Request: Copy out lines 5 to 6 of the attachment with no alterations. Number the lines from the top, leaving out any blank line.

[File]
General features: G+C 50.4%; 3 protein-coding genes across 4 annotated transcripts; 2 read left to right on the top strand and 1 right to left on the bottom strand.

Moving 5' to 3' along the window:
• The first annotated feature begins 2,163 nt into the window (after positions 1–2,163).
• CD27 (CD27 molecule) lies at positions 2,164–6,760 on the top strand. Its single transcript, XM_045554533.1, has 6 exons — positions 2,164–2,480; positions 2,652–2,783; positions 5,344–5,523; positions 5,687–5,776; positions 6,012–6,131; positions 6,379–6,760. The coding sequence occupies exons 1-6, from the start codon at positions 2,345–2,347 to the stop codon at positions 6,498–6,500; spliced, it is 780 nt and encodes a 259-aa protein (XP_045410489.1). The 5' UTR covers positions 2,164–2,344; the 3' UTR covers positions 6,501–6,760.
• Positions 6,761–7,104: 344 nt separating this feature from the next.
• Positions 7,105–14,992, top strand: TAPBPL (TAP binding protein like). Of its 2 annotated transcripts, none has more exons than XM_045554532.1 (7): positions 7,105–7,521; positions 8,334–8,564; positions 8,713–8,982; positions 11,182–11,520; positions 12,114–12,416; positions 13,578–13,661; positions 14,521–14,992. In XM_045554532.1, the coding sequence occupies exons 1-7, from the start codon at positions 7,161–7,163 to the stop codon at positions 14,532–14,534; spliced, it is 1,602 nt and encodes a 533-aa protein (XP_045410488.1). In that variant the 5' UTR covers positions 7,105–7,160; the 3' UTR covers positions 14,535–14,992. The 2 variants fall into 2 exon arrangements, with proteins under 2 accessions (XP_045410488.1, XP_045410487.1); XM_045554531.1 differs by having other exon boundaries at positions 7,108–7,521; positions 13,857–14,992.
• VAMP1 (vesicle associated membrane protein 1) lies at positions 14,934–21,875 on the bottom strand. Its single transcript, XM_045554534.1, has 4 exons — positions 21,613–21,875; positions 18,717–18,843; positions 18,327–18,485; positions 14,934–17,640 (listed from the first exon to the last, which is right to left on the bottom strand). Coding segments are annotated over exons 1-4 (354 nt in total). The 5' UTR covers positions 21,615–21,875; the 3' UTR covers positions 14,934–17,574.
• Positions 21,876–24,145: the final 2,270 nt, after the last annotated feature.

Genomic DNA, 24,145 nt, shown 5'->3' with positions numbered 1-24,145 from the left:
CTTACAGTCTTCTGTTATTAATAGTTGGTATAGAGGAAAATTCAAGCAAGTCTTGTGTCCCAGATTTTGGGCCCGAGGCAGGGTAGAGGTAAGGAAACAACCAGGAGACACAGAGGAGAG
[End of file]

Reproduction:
• Positions 6,761–7,104: 344 nt separating this feature from the next.
• Positions 7,105–14,992, top strand: TAPBPL (TAP binding protein like). Of its 2 annotated transcripts, none has more exons than XM_045554532.1 (7): positions 7,105–7,521; positions 8,334–8,564; positions 8,713–8,982; positions 11,182–11,520; positions 12,114–12,416; positions 13,578–13,661; positions 14,521–14,992. In XM_045554532.1, the coding sequence occupies exons 1-7, from the start codon at positions 7,161–7,163 to the stop codon at positions 14,532–14,534; spliced, it is 1,602 nt and encodes a 533-aa protein (XP_045410488.1). In that variant the 5' UTR covers positions 7,105–7,160; the 3' UTR covers positions 14,535–14,992. The 2 variants fall into 2 exon arrangements, with proteins under 2 accessions (XP_045410488.1, XP_045410487.1); XM_045554531.1 differs by having other exon boundaries at positions 7,108–7,521; positions 13,857–14,992.